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Regulation should help digital lending to thrive

By Judith Papai | November 7th 2018

When the history of Kenya’s vibrant mobile money ecosystem is documented, digital lending will definitely clamour for equal attention given its role in expanding Kenya’s financial inclusion.

The revolution of what is today the cradle of mobile money dates back to 2012, with the launch of M-Shwari – which offers a savings account and access to digital credit. Six years later, the micro-lending space has expanded rapidly, attracting admiration and loath in almost equal measure.

Lately, the digital lending space has been accused of over lending and attracting proceeds of crime. This has heightened calls for regulation to shield borrowers from over-indebtness, terrorism financing or a credit bubble.

On the line are commercial banks, venture capitalists, fin-techs and non-banking institutions who have been innovating new products and revamping existing ones to cater to a market once shunned by many. Given, even formal financial institutions that had no interest in the ‘unbankable’ are now strengthening their bench strength to accommodate these customers into the formal banking system.

Indeed, to realise financial inclusion, it is crucial that the sub-sector is regulated and operates within a defined ecosystem. While this holds true, it is even more important that the said regulation does not destabilize what is the preparatory school for access to formal banking.

The birth of digital lenders is one that was quite circumstantial; fuelled by consumers that were considered too risky for formal banking. These were individuals, largely engaged in the informal sector or small enterprises, but pushed away to unstructured money lenders. Then we called them shylocks and they secured risk with an item of equal if not more value to the loan amount.

Access credit

Half a decade later, the needs have almost remained constant but the limits have doubled. You borrow to finance a business, pay school fees, bills and other household needs, but the need to seek a willing shylock, and the pain that comes with earning endorsement by a past borrower to attest to your moral standing, are no longer a pre-requisite to access credit. This is thanks to the mobile phone, whose rise, its pervasive nature and further, its complementary role phone in financial inclusion.When a borrower seeks credit for the first time, their credit risk is weighted against information in the public domain and cross-lender data from Credit Reference Bureaus. This, coupled with additional Know-Your-Customer practices by the lender, including algorithms help build a basic credit profile with a score, that helps with the consideration for credit.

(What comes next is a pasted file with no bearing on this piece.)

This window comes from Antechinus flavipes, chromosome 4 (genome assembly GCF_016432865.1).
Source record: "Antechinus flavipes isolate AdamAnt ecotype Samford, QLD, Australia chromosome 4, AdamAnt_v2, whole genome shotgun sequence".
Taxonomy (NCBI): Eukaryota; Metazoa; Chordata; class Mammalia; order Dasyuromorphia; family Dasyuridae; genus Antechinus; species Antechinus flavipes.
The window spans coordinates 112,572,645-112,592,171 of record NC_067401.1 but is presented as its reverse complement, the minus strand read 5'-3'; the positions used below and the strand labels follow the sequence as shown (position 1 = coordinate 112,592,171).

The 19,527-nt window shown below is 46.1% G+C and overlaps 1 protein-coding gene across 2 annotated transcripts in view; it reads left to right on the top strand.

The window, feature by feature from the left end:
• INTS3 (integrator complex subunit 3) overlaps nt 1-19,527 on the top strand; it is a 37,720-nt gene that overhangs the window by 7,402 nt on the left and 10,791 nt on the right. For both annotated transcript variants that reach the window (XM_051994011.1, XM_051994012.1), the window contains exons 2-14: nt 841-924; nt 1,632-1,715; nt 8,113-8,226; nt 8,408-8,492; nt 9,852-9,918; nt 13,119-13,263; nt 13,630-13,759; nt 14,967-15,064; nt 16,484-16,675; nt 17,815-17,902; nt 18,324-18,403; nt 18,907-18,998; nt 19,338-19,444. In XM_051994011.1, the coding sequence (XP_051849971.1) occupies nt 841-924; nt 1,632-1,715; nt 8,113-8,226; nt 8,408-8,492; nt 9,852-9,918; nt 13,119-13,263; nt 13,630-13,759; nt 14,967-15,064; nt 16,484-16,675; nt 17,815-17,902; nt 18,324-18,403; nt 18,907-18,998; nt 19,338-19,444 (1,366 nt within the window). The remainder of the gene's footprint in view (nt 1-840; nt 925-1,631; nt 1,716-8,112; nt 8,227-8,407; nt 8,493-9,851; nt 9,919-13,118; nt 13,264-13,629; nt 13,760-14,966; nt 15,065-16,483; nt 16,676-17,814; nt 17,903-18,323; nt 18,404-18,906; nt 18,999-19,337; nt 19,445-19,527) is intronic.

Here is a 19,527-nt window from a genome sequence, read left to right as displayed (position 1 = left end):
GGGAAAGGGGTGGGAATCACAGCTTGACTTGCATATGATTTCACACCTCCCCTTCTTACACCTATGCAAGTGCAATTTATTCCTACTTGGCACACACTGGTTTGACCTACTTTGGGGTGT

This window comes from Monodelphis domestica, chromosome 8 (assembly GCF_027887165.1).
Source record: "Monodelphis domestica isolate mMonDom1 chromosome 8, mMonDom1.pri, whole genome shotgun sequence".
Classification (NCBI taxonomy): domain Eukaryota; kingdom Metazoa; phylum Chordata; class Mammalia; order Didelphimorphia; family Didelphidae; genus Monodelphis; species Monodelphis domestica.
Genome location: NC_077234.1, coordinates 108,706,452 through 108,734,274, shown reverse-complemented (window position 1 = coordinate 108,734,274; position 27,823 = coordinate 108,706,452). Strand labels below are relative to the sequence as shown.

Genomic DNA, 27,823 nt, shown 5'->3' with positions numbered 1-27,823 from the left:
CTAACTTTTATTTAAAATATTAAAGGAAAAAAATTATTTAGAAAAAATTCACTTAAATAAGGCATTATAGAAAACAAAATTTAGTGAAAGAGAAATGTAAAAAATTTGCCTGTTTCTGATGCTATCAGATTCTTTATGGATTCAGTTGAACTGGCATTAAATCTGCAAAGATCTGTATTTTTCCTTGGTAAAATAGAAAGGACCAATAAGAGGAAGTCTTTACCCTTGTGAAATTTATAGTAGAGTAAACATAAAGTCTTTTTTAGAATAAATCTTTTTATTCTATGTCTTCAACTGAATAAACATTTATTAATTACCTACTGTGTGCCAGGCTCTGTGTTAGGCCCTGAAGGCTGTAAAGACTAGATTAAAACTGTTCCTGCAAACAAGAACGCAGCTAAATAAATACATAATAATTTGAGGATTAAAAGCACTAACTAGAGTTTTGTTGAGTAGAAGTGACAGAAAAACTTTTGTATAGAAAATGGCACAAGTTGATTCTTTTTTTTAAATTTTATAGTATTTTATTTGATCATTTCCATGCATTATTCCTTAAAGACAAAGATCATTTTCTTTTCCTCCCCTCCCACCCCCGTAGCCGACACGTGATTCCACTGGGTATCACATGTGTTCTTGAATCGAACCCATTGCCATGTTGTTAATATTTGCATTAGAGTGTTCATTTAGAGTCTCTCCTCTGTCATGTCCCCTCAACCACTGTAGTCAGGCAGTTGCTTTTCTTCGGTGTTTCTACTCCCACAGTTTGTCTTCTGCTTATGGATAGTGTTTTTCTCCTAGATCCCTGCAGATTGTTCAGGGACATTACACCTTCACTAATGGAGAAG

The availability of this data not only provides a good base to build targeted financial products; based on consumer credit profiles, but should be the best bet yet for the formal banking system to target customers. Look at it this way, digital lenders with all the associated risks are not capable of providing credit beyond a certain limit and will more often than not be confined to short term micro-lending, a temporary fix to recurrent needs.

Potential customers

Formal banks on the other hand look at small credits as unprofitable and only consider it a courtesy to existing customers. Then, why not collaborate with digital lenders who bear the risk, to perfect the customer experience and groom potential customers to make them attractive for banks? This means that banks better focus on improving current processes, develop better products and deliver customer value once the customers are accepted into banking.

The place of the mobile phone is that it has given rise to products and solutions that fix every facet of life. In a phone survey report by The Consultative Group to Assist the Poor on Kenya’s digital revolution, 37 per cent of digital borrowers do so for business, another 35 per cent for household needs, 20 per cent seek financing for school fees and a paltry 3 per cent for betting needs.

Considering that 98 per cent of the businesses in our country are SMEs who in turn drive digital borrowing, it is time we appreciate the correlation between building healthy borrowing habits and growth. Indeed, digital lenders have a role in developing the basic financial etiquette that instill borrowing and repayment discipline, which would in turn benefit them beyond these mobile based micro-loans. The ultimate goal should be that of rewarding businesses and individuals alike with more credit at better terms, sustainably.

The future of digital lending is endless and looking at it as easy credit is unfair and one-sided. The truth of the matter is that digital lending is no longer just targeted at the poor but is complementary to formal banking, a key component in the development of a progressive and inclusive financial ecosystem.Even with regulation, let us therefore not undermine the gains made but strengthen the opportunities for collaboration. Any new policies should be aimed at supporting further growth if not increasing access to financial products for all Kenyans.

Ms Papai is the Operations Manager, Stawika

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